Weeks after the Goods and Services Tax (GST) was implemented, the prices of cigarettes are set to go up. The GST Council headed by Finance Minister Arun Jaitley on Monday decided to increase the cess on cigarettes.

There are three components of tax on cigarettes - a 28% GST rate plus a cess that has an ad valorem rate of 5% and a fixed rate depending on the length of the cigarette. While the first two components remain unchanged, the third is being tweaked. The revision in the tax rate will lead to Rs 50 bn gain to the government on an annual basis. With this, the GST Council meeting has shown its inclination and flexibility to take quick decisions.

The GST became the order of the day at the start of this month. The overall impact of it is going to be a little bit more nuanced than what is being written and talked about currently in the mainstream media.

Our colleague Vivek Kaul, has studied the finer aspects of the GST and predicted what could go right and wrong.

Download his special report - The Good, the Sad and the Terrible (GST).


Today's paper reports that SBI Life Insurance, a joint venture between the State Bank of India (SBI) and BNP Paribas Cardif, filed its draft red herring prospectus with the Securities and Exchange Board of India (SEBI).

According to the offer document, SBI holds 70.1% and BNP Paribas 26% in the life insurance company. SBI, the country's largest bank, is selling up to an 8% stake, or 80 million shares, in the unit as part of the IPO. BNP Paribas group is selling up to 4% stake.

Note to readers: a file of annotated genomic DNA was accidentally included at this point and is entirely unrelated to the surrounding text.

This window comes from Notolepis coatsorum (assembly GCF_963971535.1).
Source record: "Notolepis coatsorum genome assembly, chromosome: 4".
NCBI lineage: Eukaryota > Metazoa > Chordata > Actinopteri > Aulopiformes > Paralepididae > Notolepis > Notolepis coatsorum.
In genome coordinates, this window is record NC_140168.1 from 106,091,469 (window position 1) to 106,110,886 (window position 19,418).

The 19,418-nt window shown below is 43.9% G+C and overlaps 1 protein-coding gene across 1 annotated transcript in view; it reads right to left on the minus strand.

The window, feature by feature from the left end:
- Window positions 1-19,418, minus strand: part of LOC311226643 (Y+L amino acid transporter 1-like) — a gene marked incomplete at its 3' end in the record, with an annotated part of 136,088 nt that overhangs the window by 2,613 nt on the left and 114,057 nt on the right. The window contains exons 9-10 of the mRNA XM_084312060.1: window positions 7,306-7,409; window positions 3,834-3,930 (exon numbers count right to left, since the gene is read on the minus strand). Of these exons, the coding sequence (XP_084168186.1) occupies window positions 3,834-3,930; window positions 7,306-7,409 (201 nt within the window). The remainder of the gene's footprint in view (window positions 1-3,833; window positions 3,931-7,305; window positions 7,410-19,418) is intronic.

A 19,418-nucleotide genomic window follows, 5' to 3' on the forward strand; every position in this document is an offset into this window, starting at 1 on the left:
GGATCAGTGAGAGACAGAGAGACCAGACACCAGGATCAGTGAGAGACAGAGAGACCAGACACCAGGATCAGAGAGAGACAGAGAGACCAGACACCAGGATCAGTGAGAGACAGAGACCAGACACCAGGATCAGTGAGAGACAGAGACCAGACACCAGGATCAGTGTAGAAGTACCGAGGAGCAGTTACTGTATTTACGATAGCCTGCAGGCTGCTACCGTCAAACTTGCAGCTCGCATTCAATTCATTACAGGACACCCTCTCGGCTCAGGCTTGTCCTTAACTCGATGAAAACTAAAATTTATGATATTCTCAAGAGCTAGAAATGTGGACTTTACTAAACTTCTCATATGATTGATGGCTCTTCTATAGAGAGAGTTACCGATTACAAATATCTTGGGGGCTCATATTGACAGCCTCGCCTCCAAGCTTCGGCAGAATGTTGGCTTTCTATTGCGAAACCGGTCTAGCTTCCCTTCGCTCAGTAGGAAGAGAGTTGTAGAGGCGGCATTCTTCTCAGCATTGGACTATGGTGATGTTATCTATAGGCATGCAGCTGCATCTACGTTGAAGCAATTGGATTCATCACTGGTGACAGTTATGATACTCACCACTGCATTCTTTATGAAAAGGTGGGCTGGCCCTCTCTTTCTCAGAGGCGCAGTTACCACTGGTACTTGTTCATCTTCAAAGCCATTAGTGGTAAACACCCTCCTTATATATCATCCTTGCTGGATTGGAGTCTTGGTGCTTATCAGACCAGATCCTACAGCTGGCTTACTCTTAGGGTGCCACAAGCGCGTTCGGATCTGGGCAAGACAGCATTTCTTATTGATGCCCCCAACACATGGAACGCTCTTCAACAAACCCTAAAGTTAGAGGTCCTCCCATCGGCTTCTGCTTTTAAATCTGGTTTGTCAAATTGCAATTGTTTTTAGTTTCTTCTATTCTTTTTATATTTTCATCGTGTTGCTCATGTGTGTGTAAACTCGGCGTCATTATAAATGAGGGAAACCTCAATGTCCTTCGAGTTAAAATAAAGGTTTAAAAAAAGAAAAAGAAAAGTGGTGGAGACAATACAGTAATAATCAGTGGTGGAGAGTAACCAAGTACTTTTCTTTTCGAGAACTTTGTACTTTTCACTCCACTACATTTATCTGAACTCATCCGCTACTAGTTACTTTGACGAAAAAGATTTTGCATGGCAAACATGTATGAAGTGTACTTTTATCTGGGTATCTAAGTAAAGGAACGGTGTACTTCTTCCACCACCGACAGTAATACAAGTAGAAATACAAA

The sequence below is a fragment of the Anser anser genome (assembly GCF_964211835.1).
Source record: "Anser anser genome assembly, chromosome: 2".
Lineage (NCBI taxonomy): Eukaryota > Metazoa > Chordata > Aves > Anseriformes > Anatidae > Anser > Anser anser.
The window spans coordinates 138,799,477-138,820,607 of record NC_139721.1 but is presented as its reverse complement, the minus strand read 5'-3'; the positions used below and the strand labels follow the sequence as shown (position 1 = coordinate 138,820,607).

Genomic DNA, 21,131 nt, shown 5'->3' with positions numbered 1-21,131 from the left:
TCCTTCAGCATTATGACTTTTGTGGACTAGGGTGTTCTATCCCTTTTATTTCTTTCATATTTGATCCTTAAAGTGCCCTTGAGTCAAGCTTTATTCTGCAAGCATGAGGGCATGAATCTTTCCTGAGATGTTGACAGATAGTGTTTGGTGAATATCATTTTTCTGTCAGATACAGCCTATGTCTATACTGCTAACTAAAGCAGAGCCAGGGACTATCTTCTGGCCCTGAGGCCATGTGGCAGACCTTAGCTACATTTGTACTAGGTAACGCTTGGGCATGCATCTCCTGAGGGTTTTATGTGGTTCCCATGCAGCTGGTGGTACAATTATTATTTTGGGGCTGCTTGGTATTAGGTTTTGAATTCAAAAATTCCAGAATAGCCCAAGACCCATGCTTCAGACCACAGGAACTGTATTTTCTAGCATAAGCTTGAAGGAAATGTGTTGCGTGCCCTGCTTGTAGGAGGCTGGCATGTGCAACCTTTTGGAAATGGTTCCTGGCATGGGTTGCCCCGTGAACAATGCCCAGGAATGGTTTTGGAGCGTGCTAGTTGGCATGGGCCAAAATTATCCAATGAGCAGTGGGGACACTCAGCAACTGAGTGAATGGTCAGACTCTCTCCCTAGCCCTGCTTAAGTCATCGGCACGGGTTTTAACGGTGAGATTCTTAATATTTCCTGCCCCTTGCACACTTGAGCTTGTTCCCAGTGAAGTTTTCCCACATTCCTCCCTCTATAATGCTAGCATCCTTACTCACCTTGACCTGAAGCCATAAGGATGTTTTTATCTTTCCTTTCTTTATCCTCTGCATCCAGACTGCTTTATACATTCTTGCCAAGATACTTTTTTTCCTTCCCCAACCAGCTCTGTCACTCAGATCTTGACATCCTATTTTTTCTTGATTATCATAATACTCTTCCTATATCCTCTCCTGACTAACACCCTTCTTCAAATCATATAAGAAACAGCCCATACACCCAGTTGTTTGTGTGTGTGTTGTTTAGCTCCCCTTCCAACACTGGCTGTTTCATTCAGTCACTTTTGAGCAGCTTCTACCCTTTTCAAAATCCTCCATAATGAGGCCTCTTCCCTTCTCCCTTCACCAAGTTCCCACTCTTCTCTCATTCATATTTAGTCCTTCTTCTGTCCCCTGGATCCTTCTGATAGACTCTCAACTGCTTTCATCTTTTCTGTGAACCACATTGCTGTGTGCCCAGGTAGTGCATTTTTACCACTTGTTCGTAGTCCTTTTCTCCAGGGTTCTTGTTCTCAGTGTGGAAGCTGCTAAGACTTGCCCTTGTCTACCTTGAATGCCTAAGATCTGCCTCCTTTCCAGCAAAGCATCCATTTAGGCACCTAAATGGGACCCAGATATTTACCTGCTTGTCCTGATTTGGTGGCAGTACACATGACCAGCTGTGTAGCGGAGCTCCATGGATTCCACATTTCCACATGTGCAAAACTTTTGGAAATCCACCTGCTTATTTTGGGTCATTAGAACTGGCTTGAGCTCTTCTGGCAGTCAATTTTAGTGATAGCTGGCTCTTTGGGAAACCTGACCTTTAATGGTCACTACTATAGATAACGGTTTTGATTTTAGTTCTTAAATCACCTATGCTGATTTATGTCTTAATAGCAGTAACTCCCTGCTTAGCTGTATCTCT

Whenever the IPO details are out, expect us to review the same and publish our recommendation. In the meantime, if you want to know more about IPOs, whether they are right for you, I strongly recommend you download our special report - How to Get Rich with IPOs.


Indian equity markets opened the day weak and continued to slip deeper in the red. At the time of writing, the BSE Sensex was trading lower by 240 points and the NSE Nifty was lower by 53 points. Both the mid cap and small cap indices are trading down by 0.1%. The sectoral indices have opened the day on a mixed note with auto stocks and pharma stocks leading the gainers while FMCG stocks and Oil & Gas stocks in the red.

04:55 Today's Investment Mantra

"The stock market is a no-called-strike game. You don't have to swing at everything - you can wait for your pitch." - Warren Buffett

This edition of The 5 Minute WrapUp is authored by Rahul Shah (Research Analyst) and Sarvajeet Bodas (Research Analyst).

Today's Premium Edition.

A Proven Strategy to Lose Everything in the Stock Markets

These three rules of investing are simply non-negotiable. Period.
Read On...Get Access